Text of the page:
Published 15th November 2012, 5:44pm
Residents in the Cayman Islands who experienced the 6.8 Magnitude earthquake in December 2004, and 5.9 Magnitude quake in January 2010 probably still have fairly good recollections of those events. Fortunately the earthquakes did not result in any significant damage or loss of life, but what about earthquakes in Cayman’s more distant past? Here are two accounts.
In March 1850, the Missionary Notes of the United Church Council records the details of a letter written by of the Rev. James Elmslie, dated 30th October 1849 entitled “Notes from the Grand Caymanas. “On the 30th of August last, we had a very severe shock of an earthquake, which alarmed us all. Very near this place (George Town), the earth opened up in more than 20 places, some of them wide and deep. Even at sea the shock was severely felt. One of the island vessels, when twenty miles from land, received such a shock that the crew thought the vessel was broken to pieces. We have much reason to bless God for sparing our lives, when he might have justly destroyed us.”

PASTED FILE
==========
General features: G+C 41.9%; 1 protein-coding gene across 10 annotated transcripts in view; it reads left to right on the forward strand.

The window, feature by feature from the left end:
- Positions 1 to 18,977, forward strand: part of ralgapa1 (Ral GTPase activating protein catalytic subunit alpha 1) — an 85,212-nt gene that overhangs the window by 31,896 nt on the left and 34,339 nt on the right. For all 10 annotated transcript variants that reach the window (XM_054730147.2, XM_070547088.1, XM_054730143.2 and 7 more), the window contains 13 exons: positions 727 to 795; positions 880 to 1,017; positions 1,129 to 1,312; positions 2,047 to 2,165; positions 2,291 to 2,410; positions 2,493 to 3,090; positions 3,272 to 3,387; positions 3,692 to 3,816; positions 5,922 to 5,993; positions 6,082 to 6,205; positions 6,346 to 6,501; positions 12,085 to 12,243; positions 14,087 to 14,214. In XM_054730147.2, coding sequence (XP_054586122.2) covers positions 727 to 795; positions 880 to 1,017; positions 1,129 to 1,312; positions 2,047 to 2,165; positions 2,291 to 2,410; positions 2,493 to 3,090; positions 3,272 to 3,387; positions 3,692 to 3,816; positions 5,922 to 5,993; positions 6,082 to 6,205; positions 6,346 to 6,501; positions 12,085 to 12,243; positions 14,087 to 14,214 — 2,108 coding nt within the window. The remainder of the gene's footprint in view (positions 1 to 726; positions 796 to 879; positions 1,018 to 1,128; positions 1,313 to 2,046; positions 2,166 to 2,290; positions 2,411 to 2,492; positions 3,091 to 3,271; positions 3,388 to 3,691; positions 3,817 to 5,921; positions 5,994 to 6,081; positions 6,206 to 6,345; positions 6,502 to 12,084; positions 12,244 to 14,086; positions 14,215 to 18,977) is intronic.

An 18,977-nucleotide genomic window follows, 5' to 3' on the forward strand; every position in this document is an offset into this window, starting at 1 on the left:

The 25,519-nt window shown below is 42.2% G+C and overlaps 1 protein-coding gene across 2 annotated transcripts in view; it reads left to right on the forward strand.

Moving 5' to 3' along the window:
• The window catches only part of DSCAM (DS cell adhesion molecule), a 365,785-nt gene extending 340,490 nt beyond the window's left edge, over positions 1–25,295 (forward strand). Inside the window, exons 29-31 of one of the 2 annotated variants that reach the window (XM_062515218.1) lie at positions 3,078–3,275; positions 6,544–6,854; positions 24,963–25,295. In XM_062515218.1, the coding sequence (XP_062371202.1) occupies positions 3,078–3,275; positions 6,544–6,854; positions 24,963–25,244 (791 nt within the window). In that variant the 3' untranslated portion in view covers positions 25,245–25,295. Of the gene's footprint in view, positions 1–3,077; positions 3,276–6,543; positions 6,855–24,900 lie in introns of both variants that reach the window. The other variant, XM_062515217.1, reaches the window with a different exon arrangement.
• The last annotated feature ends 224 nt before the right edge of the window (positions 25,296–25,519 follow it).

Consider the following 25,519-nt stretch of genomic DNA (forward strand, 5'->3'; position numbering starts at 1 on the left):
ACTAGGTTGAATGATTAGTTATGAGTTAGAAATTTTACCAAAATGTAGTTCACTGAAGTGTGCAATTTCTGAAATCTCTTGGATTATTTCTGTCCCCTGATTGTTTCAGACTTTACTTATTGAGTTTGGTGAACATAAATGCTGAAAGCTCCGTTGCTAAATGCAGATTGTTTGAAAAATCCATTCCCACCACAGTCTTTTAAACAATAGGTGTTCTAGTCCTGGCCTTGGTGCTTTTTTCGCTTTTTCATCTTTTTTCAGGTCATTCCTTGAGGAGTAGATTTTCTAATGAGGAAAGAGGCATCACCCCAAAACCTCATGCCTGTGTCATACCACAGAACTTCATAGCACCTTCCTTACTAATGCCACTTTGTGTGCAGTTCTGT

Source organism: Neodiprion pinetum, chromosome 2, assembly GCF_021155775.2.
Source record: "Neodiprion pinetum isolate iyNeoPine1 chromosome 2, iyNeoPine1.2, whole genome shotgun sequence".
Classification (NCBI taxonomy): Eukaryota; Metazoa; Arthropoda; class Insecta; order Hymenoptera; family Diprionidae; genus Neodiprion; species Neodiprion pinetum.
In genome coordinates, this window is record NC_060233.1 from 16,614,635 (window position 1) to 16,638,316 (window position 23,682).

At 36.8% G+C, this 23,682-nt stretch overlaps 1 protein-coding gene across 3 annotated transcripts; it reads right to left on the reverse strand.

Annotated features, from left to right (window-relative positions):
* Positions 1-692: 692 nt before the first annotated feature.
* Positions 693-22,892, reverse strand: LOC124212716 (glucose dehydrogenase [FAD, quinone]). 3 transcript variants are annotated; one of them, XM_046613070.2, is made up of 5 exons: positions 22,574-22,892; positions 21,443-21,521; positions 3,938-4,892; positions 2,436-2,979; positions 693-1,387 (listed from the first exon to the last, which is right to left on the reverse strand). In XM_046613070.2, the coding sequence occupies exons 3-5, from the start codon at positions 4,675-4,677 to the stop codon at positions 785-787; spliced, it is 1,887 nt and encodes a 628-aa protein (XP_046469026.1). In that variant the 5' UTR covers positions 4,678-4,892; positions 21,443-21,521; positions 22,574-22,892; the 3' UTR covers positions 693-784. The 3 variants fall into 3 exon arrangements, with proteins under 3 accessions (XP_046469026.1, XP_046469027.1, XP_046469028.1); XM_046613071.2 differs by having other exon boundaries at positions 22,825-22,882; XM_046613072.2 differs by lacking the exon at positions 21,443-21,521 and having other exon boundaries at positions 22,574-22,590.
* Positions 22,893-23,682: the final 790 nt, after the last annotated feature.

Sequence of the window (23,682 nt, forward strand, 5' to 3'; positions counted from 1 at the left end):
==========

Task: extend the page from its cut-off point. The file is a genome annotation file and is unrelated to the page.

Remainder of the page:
Another somewhat alarming account of an earthquake that affected the Cayman Islands in 1843 can be found in the Patriot Newspaper, May 29th 1843 and another reference to the same event is contained in the book ‘Antigua and the Antiguans’ (Volume 2 page 171). “Captain Avery of the Barque Martin W. Brett, arrived this morning (April 15th) from Carthagena, reports that the Grand Cayman, one of the three islands called Caymans, lying between Cuba and Jamaica, was sunk by an earthquake. Captain Avery reports having made the island and being boarded by several boats from the shore. The Grand Cayman is about 8 leagues long and 2 and half broad, and is inhabited mostly by the descendants of the old Buccaneers and by Negro turtle-fishers.”